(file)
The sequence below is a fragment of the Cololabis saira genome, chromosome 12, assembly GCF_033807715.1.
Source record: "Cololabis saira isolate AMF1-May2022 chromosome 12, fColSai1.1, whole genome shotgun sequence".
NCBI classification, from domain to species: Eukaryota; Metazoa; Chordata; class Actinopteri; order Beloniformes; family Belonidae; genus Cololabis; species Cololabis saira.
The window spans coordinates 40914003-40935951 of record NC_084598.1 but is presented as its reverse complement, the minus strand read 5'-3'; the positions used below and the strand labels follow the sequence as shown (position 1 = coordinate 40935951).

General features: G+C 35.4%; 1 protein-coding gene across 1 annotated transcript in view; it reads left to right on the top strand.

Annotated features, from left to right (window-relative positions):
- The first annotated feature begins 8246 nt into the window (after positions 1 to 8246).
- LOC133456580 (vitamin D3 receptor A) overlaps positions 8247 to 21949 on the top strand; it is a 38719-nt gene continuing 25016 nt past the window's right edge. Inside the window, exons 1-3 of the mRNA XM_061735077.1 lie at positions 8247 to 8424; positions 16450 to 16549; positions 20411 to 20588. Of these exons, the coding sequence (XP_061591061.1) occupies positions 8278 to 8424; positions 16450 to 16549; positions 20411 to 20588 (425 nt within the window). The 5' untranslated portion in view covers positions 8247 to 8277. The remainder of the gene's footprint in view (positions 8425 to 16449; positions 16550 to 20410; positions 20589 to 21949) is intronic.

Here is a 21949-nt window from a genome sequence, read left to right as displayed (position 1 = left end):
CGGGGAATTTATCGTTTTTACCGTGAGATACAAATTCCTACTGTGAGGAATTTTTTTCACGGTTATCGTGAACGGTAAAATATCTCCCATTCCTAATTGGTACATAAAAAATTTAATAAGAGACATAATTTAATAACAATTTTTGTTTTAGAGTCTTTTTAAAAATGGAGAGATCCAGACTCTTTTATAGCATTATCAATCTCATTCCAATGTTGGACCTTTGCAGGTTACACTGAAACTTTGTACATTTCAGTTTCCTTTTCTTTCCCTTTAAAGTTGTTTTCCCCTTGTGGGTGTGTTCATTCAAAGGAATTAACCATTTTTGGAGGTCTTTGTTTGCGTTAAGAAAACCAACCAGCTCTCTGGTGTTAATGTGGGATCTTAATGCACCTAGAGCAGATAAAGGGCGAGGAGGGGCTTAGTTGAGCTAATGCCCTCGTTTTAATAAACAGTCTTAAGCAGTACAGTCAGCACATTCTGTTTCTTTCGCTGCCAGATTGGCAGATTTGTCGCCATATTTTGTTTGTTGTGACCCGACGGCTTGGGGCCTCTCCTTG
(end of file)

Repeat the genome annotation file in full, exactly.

The sequence below is a fragment of the Cololabis saira genome, chromosome 12, assembly GCF_033807715.1.
Source record: "Cololabis saira isolate AMF1-May2022 chromosome 12, fColSai1.1, whole genome shotgun sequence".
NCBI classification, from domain to species: Eukaryota; Metazoa; Chordata; class Actinopteri; order Beloniformes; family Belonidae; genus Cololabis; species Cololabis saira.
The window spans coordinates 40914003-40935951 of record NC_084598.1 but is presented as its reverse complement, the minus strand read 5'-3'; the positions used below and the strand labels follow the sequence as shown (position 1 = coordinate 40935951).

General features: G+C 35.4%; 1 protein-coding gene across 1 annotated transcript in view; it reads left to right on the top strand.

Annotated features, from left to right (window-relative positions):
- The first annotated feature begins 8246 nt into the window (after positions 1 to 8246).
- LOC133456580 (vitamin D3 receptor A) overlaps positions 8247 to 21949 on the top strand; it is a 38719-nt gene continuing 25016 nt past the window's right edge. Inside the window, exons 1-3 of the mRNA XM_061735077.1 lie at positions 8247 to 8424; positions 16450 to 16549; positions 20411 to 20588. Of these exons, the coding sequence (XP_061591061.1) occupies positions 8278 to 8424; positions 16450 to 16549; positions 20411 to 20588 (425 nt within the window). The 5' untranslated portion in view covers positions 8247 to 8277. The remainder of the gene's footprint in view (positions 8425 to 16449; positions 16550 to 20410; positions 20589 to 21949) is intronic.

Here is a 21949-nt window from a genome sequence, read left to right as displayed (position 1 = left end):
CGGGGAATTTATCGTTTTTACCGTGAGATACAAATTCCTACTGTGAGGAATTTTTTTCACGGTTATCGTGAACGGTAAAATATCTCCCATTCCTAATTGGTACATAAAAAATTTAATAAGAGACATAATTTAATAACAATTTTTGTTTTAGAGTCTTTTTAAAAATGGAGAGATCCAGACTCTTTTATAGCATTATCAATCTCATTCCAATGTTGGACCTTTGCAGGTTACACTGAAACTTTGTACATTTCAGTTTCCTTTTCTTTCCCTTTAAAGTTGTTTTCCCCTTGTGGGTGTGTTCATTCAAAGGAATTAACCATTTTTGGAGGTCTTTGTTTGCGTTAAGAAAACCAACCAGCTCTCTGGTGTTAATGTGGGATCTTAATGCACCTAGAGCAGATAAAGGGCGAGGAGGGGCTTAGTTGAGCTAATGCCCTCGTTTTAATAAACAGTCTTAAGCAGTACAGTCAGCACATTCTGTTTCTTTCGCTGCCAGATTGGCAGATTTGTCGCCATATTTTGTTTGTTGTGACCCGACGGCTTGGGGCCTCTCCTTG